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J Biol Chem. 2005 Jan 14;280(2):1236-40. Epub 2004 Nov 12.

The SNARE proteins SNAP-25 and SNAP-23 display different affinities for lipid rafts in PC12 cells. Regulation by distinct cysteine-rich domains.

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Henry Wellcome Laboratory of Cell Biology, Division of Biochemistry and Molecular Biology, Institute of Biomedical and Life Sciences, Davidson Building, University of Glasgow, G12 8QQ, Scotland, United Kingdom.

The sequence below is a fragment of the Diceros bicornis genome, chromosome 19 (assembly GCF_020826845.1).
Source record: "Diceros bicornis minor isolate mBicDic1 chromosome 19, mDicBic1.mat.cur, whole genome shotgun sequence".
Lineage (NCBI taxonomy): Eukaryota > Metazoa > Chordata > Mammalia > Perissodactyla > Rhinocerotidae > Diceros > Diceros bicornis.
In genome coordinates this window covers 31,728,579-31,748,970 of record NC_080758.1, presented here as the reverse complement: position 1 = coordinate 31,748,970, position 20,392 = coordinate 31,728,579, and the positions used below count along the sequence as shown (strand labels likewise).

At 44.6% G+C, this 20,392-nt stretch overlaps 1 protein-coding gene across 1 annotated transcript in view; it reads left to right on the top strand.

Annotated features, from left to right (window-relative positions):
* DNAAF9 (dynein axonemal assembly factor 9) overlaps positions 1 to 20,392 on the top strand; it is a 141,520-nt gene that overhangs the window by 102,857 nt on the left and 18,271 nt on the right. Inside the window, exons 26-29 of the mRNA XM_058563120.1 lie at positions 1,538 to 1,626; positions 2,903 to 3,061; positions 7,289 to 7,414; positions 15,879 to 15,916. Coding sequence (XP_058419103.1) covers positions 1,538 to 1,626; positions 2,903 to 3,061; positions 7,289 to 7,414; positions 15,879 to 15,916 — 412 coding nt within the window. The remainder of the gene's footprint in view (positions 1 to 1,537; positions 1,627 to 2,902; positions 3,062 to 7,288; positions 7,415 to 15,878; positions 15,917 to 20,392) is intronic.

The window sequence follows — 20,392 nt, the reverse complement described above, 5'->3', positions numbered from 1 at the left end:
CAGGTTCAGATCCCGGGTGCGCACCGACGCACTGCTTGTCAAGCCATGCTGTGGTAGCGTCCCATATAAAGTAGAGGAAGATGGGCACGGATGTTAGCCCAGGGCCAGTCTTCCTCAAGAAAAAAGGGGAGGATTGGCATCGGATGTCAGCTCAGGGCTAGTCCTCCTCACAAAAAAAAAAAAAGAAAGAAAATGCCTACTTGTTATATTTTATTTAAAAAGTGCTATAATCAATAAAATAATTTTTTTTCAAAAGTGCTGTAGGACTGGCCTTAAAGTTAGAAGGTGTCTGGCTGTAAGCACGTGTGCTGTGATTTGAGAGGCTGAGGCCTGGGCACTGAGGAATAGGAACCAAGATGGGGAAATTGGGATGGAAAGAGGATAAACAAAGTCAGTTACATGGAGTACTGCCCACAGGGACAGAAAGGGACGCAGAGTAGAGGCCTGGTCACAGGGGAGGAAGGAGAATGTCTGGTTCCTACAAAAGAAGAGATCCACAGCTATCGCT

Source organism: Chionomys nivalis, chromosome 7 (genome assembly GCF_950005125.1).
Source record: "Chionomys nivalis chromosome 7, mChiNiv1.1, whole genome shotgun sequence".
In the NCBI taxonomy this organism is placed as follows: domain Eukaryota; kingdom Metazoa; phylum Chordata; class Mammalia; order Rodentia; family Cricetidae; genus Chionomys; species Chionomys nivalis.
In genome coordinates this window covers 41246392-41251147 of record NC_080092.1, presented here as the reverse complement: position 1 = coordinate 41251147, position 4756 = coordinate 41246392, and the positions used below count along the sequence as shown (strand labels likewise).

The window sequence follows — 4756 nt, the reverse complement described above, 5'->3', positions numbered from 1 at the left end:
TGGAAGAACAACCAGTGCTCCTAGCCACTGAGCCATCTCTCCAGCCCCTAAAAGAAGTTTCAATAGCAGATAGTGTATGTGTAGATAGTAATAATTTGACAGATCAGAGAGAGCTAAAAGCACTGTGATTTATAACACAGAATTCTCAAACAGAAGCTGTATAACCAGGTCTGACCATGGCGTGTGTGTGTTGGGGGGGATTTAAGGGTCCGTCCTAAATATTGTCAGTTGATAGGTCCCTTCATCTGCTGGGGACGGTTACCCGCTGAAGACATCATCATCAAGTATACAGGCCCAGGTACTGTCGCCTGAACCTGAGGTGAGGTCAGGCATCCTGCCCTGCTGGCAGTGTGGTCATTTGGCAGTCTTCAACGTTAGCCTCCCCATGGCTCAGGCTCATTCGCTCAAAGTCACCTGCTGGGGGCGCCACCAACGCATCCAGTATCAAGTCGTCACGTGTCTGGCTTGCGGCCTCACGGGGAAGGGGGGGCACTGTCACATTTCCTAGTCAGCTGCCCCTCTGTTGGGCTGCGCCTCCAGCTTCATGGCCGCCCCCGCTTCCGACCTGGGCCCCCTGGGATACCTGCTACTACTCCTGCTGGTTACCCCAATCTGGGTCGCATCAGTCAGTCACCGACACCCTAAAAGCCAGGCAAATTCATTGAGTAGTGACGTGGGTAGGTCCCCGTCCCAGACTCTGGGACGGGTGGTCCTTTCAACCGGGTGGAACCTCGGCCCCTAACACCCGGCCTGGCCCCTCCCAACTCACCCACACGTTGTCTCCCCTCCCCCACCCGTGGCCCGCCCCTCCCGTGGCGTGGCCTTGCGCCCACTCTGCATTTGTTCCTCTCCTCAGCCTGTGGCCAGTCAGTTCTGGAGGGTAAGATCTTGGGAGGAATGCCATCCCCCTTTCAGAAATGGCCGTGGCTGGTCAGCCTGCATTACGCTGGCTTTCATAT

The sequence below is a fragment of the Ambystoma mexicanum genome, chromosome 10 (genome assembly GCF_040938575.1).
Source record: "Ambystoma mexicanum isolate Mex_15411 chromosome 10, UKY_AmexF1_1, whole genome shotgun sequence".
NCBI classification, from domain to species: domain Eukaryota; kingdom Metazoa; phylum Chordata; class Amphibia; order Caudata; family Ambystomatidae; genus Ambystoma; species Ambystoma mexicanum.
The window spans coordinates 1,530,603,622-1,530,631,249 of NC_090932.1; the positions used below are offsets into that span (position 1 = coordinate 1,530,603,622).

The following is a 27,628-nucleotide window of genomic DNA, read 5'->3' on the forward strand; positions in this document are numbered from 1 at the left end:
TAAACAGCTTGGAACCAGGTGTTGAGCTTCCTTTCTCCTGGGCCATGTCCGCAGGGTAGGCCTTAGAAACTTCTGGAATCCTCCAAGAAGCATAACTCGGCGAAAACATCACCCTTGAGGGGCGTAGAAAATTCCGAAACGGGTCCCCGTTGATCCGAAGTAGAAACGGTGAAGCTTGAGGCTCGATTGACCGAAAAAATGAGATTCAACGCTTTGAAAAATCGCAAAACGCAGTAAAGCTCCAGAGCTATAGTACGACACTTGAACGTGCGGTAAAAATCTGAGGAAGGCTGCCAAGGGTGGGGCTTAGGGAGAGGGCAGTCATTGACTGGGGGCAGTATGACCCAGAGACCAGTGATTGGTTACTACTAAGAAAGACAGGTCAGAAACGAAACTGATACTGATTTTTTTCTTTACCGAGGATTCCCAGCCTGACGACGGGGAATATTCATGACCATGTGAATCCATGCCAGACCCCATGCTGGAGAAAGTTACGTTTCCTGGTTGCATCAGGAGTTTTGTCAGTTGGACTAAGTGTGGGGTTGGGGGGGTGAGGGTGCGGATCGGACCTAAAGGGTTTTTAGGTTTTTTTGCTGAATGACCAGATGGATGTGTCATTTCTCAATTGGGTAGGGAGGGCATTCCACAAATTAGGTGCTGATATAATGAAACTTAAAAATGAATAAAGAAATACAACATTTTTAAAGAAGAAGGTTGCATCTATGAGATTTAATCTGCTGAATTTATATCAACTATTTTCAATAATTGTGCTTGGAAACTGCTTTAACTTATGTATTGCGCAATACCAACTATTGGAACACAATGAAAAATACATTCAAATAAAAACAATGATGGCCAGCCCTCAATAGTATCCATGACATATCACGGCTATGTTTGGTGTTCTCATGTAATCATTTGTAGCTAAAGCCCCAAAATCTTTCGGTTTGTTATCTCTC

SNAP-25 and its ubiquitously expressed homologue, SNAP-23, are SNARE proteins that are essential for regulated exocytosis in diverse cell types. Recent work has shown that SNAP-25 and SNAP-23 are partly localized in sphingolipid/cholesterol-rich lipid raft domains of the plasma membrane and that the integrity of these domains is important for exocytosis. Here, we show that raft localization is mediated by a 36-amino-acid region of SNAP-25 that is also the minimal sequence required for membrane targeting; this domain contains 4 closely spaced cysteine residues that are sites for palmitoylation. Analysis of endogenous levels of SNAP-25 and SNAP-23 present in lipid rafts in PC12 cells revealed that SNAP-23 (54% raft-associated) was almost 3-fold more enriched in rafts when compared with SNAP-25 (20% raft-associated). We report that the increased raft association of SNAP-23 occurs due to the substitution of a highly conserved phenylalanine residue present in SNAP-25 with a cysteine residue. Intriguingly, although the extra cysteine in SNAP-23 enhances its raft association, the phenylalanine at the same position in SNAP-25 acts to repress the raft association of this protein. These different raft-targeting signals within SNAP-25 and SNAP-23 are likely important for fine-tuning the exocytic pathways in which these proteins operate.

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